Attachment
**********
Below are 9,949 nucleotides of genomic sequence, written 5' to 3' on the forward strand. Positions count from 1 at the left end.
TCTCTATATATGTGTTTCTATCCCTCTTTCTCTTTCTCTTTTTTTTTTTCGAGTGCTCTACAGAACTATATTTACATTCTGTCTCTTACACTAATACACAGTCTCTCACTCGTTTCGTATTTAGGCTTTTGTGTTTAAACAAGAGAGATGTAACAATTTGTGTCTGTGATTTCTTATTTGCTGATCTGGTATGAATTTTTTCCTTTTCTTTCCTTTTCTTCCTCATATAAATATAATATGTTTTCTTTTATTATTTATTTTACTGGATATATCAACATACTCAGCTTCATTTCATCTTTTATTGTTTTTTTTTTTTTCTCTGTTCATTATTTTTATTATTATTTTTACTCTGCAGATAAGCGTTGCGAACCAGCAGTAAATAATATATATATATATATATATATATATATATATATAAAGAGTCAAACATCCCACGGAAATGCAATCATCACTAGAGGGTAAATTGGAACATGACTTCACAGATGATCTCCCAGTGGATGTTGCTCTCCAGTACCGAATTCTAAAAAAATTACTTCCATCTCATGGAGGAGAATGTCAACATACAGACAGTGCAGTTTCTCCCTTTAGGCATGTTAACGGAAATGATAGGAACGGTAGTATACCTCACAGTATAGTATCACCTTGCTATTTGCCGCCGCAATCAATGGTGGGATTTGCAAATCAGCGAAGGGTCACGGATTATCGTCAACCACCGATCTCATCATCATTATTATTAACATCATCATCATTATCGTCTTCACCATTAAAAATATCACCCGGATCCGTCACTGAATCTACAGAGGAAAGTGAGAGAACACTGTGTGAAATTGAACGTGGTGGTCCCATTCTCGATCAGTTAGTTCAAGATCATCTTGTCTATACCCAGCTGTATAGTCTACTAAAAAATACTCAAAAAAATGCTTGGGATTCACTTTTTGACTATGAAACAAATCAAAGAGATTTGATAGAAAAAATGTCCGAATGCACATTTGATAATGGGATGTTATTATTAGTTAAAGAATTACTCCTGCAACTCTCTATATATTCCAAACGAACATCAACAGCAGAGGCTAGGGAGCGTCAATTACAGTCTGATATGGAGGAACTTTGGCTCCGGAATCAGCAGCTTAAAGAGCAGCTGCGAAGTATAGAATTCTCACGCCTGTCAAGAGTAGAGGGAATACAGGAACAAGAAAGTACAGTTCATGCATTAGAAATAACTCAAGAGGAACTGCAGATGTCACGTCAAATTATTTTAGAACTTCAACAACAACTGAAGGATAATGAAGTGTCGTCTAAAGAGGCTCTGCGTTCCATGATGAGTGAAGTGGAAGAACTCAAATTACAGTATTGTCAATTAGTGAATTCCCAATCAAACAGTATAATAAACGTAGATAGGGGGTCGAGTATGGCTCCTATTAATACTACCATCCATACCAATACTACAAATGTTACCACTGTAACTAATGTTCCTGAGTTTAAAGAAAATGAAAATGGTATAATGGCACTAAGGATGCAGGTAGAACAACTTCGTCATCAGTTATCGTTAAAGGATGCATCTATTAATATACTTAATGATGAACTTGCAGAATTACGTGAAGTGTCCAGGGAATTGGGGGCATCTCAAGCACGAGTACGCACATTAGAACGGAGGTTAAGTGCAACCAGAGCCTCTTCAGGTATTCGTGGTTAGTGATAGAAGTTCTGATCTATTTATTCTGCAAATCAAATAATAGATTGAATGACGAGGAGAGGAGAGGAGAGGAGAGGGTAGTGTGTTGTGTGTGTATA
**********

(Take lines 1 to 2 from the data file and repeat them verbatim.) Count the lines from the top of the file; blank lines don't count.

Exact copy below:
Below are 9,949 nucleotides of genomic sequence, written 5' to 3' on the forward strand. Positions count from 1 at the left end.
TCTCTATATATGTGTTTCTATCCCTCTTTCTCTTTCTCTTTTTTTTTTTCGAGTGCTCTACAGAACTATATTTACATTCTGTCTCTTACACTAATACACAGTCTCTCACTCGTTTCGTATTTAGGCTTTTGTGTTTAAACAAGAGAGATGTAACAATTTGTGTCTGTGATTTCTTATTTGCTGATCTGGTATGAATTTTTTCCTTTTCTTTCCTTTTCTTCCTCATATAAATATAATATGTTTTCTTTTATTATTTATTTTACTGGATATATCAACATACTCAGCTTCATTTCATCTTTTATTGTTTTTTTTTTTTTCTCTGTTCATTATTTTTATTATTATTTTTACTCTGCAGATAAGCGTTGCGAACCAGCAGTAAATAATATATATATATATATATATATATATATATATATAAAGAGTCAAACATCCCACGGAAATGCAATCATCACTAGAGGGTAAATTGGAACATGACTTCACAGATGATCTCCCAGTGGATGTTGCTCTCCAGTACCGAATTCTAAAAAAATTACTTCCATCTCATGGAGGAGAATGTCAACATACAGACAGTGCAGTTTCTCCCTTTAGGCATGTTAACGGAAATGATAGGAACGGTAGTATACCTCACAGTATAGTATCACCTTGCTATTTGCCGCCGCAATCAATGGTGGGATTTGCAAATCAGCGAAGGGTCACGGATTATCGTCAACCACCGATCTCATCATCATTATTATTAACATCATCATCATTATCGTCTTCACCATTAAAAATATCACCCGGATCCGTCACTGAATCTACAGAGGAAAGTGAGAGAACACTGTGTGAAATTGAACGTGGTGGTCCCATTCTCGATCAGTTAGTTCAAGATCATCTTGTCTATACCCAGCTGTATAGTCTACTAAAAAATACTCAAAAAAATGCTTGGGATTCACTTTTTGACTATGAAACAAATCAAAGAGATTTGATAGAAAAAATGTCCGAATGCACATTTGATAATGGGATGTTATTATTAGTTAAAGAATTACTCCTGCAACTCTCTATATATTCCAAACGAACATCAACAGCAGAGGCTAGGGAGCGTCAATTACAGTCTGATATGGAGGAACTTTGGCTCCGGAATCAGCAGCTTAAAGAGCAGCTGCGAAGTATAGAATTCTCACGCCTGTCAAGAGTAGAGGGAATACAGGAACAAGAAAGTACAGTTCATGCATTAGAAATAACTCAAGAGGAACTGCAGATGTCACGTCAAATTATTTTAGAACTTCAACAACAACTGAAGGATAATGAAGTGTCGTCTAAAGAGGCTCTGCGTTCCATGATGAGTGAAGTGGAAGAACTCAAATTACAGTATTGTCAATTAGTGAATTCCCAATCAAACAGTATAATAAACGTAGATAGGGGGTCGAGTATGGCTCCTATTAATACTACCATCCATACCAATACTACAAATGTTACCACTGTAACTAATGTTCCTGAGTTTAAAGAAAATGAAAATGGTATAATGGCACTAAGGATGCAGGTAGAACAACTTCGTCATCAGTTATCGTTAAAGGATGCATCTATTAATATACTTAATGATGAACTTGCAGAATTACGTGAAGTGTCCAGGGAATTGGGGGCATCTCAAGCACGAGTACGCACATTAGAACGGAGGTTAAGTGCAACCAGAGCCTCTTCAGGTATTCGTGGTTAGTGATAGAAGTTCTGATCTATTTATTCTGCAAATCAAATAATAGATTGAATGACGAGGAGAGGAGAGGAGAGGAGAGGGTAGTGTGTTGTGTGTGTATA